Screens ‘n’ Suds, Sam Verrill, and Brown Distributing present:
A Week-Long Celebration of
the Arts of Craft Beer and Screenprinting
to benefit MS Society and National Parkinson Foundation
Friday, October 7 | Bell's Beer Dinner | TJ’s Restaurant at The Jefferson Hotel | 101 W Franklin St | Richmond, VA
Thursday, November 3 | S'n'S Print Series Debut | Mekong Restaurant | 6004 W Broad St | Richmond, VA
- Devil’s Backbone, Special Oak Aged Brews, BLUE MOUNTAIN
Friday, November 4 | S'n'S Original Print Show Opening | Gallery 5 | 200 W Marshall St | Richmond, VA
- Hardywood, Wolf Hills
Saturday, November 5 | The Big S’ n S’ Event | Capital Ale House Downtown | 623 E Main St | Richmond, VA
- Starr Hill, Legend, Hardywood, Wolf Hills, Beach Brewing, Roanoke Railhouse, Bull & Bones, O’Connor
Sunday, November 6 | Sunday Shockoe Sippage | Shockoe Bottom
Tuesday, November 8 | Local Beer Steal the Glass | Capital Ale House
Having multiplied its first-year fundraising ten-fold since its inception in 2009, Screens ‘n’ Suds returns with:
The Big Screens ‘n’ Suds Event at Capital Ale House Downtown | Saturday 5 November | 4-9pm
All donations, plus proceeds from the Screens ‘n’ Suds 2011 print series, Screens ‘n’ Suds merchandise, raffle, and silent auction featuring posters, framed art, music, tickets and loads of gift certificates and beer and music schwag will go to charity.
Artists displaying at the Screens ‘n’ Suds event include Ryan Kerrigan, Team 8 Press, Tripp Shealy, Itty Bitty Press, Crazy Redbeard, Plastic Flame Press, and more to be announced. For the first time, bike lovers can join in the fun, as Screens ‘n’ Spokes, the Suds’ older sister organization, will be showing for the first time in Richmond.
Artists in this year’s Screens ‘n’ Suds series are DWITT, Brian Ewing, Plastic Flame Press, Erick Montes, Justin Helton (Status Serigraph), The Bungaloo, Tripp, Mike Munter, Alan Hynes, Itty Bitty Press, Tim Ripley, Steve Tenebrini (Squad 19), Fred Hosman (Hosco Press), Scott A. Campbell, AJ Masthay, Team 8 Press, Doe-Eyed Design, Ashley Phipps, Brandon Otto, Clint Wilson, Iron Canvas Studio, and Jason Taylor Design.
Screens ‘n’ Suds began in 2009 as a way for Brian Gearing to finally get the poster show he wanted in Richmond, VA. When Capital Ale House was chosen as the venue for the event, it made sense to invite a few breweries to join in and slake the thirst of the art lovers in attendance. Since that inaugural event, Screens ‘n’ Suds has raised over $16,000 for MS Society and local charities, and it’s list of partnering breweries and artists has grown from 15 to over 35, coming from all over the country, from Berkeley, CA to Omaha, NE, to just across the river on Manchester Island
Screens ‘n’ Suds began in 2009 as a collaboration between Brian Gearing, Sam Verrill, and Ric Hersh. Screens ‘n’ Suds birth story
The Screens 'n' Suds 2011 fall series continues Sam Verrill's mission to marry beautiful art to great causes. Five years ago, he launched Screens 'n' Spokes, an art show and bike team, to benefit the Greater Delaware Valley chapter of the National Multiple Sclerosis Society. To-date, over 100 prints have been produced between the Spokes ‘n’ Suds series, and including events, the team has raised over $130,000 for the MS Society. In 2008 and 2009, he worked with the Independents Coffee Cooperative of Philadelphia to curate the Beans 'N' Screens show to benefit the fair-trade Cooperativa San Fernando.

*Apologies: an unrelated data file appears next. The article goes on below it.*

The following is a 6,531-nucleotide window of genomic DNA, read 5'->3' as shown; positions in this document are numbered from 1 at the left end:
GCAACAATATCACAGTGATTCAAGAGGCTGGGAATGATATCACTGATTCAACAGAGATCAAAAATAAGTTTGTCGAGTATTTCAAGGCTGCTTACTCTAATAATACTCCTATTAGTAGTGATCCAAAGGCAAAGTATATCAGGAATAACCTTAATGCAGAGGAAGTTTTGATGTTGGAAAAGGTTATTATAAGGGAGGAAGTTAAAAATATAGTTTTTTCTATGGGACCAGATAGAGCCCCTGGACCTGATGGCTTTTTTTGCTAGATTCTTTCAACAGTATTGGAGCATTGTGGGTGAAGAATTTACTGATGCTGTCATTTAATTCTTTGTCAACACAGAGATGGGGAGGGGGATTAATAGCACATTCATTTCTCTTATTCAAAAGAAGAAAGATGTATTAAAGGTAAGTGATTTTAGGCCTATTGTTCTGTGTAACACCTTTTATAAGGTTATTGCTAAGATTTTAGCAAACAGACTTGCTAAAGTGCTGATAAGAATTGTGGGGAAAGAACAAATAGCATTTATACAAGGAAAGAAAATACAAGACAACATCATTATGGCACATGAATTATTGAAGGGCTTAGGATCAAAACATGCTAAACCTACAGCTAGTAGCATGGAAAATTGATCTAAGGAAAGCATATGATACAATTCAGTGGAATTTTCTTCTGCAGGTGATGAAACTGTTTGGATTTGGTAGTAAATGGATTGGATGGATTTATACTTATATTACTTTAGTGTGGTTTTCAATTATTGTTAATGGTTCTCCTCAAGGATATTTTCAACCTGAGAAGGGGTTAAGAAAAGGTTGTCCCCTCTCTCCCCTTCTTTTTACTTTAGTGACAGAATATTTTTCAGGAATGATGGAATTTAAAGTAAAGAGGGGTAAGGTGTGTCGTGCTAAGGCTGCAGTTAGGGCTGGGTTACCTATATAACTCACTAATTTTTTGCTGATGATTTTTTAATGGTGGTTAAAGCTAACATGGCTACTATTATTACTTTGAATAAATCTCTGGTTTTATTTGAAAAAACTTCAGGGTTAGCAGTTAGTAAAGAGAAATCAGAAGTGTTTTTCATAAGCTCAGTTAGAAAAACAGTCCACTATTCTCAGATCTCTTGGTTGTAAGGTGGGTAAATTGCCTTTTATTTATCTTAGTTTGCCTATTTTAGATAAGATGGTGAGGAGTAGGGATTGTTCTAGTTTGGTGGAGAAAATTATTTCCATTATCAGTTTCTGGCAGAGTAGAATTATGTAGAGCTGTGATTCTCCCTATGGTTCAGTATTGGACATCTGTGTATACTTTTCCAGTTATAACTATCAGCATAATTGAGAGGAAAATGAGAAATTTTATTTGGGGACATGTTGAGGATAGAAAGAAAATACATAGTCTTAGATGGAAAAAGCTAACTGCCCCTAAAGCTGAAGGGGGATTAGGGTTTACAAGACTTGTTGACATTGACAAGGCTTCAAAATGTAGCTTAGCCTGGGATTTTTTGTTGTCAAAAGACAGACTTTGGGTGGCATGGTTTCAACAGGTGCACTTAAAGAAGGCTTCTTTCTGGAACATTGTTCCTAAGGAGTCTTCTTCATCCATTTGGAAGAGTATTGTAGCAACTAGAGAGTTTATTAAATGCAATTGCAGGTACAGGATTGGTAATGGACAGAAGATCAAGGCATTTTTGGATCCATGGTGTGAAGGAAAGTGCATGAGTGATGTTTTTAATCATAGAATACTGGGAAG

Brian Gearing launched The Gig Gallery in 2007 as an online concert poster retailer, and has since expanded into publishing and at-your-leisure blogging and poster scene news coverage. A long-time music fan and part-time critic, Brian’s love for the printed riff began in 2004, and he’s been leveraging his passion for music and giving since 2003, when he and guitarist David Marshall began The Cure Collective, raising money for cancer treatment and research through music and art events.
Ric Hersh fell in love with craft beer and art early on in life and hasn’t looked back. With a stacked beer cellar, overflowing art portfolios, and a love for live music; it makes perfect sense that he and Brian have paired up to through several successful S ‘n’ S events through the years. Ric Hersh daylights in the Regulatory Affairs at Altria Group Inc and is an event planner for www.richmondbeerlovers.com.
Like the ever-growing market of small batch brews, the concert poster micro-economy is booming. As music sales plunge off a high cliff, fans and collectors have turned their wallets to limited edition, screenprinted concert posters. After Xerox and the cut-and-paste punk flyer movement killed “high rock art” in the late 70s, most of the great rock-inspired art was relegated to album covers, then shrunken to a quarter of their previous size on CD covers, and finally dumped onto web pages opening for a download link. Since the death of the physical recording, posters have come along to reclaim their throne as the ultimate expression of the visual possibilities of rock and roll, and an entire new crop of artists armed only with silkscreens, a squeegee and some ink have come to reclaim the crown. Produced often by hand and in extremely limited quantities, “gigposters” are more rare than even the smallest vinyl pressings or large-edition promo posters, they are created specifically for single shows and tours, and depending on the band and artist, some sell out literally in seconds, often for hundreds of dollars. Many poster artists are quietly climbing to the same heights of notoriety as the bands they make posters for, which include heavyweights like Deftones, Arcade Fire, Ween, The Dead Weather, Phish, Social Distortion, My Morning Jacket, and Pearl Jam.
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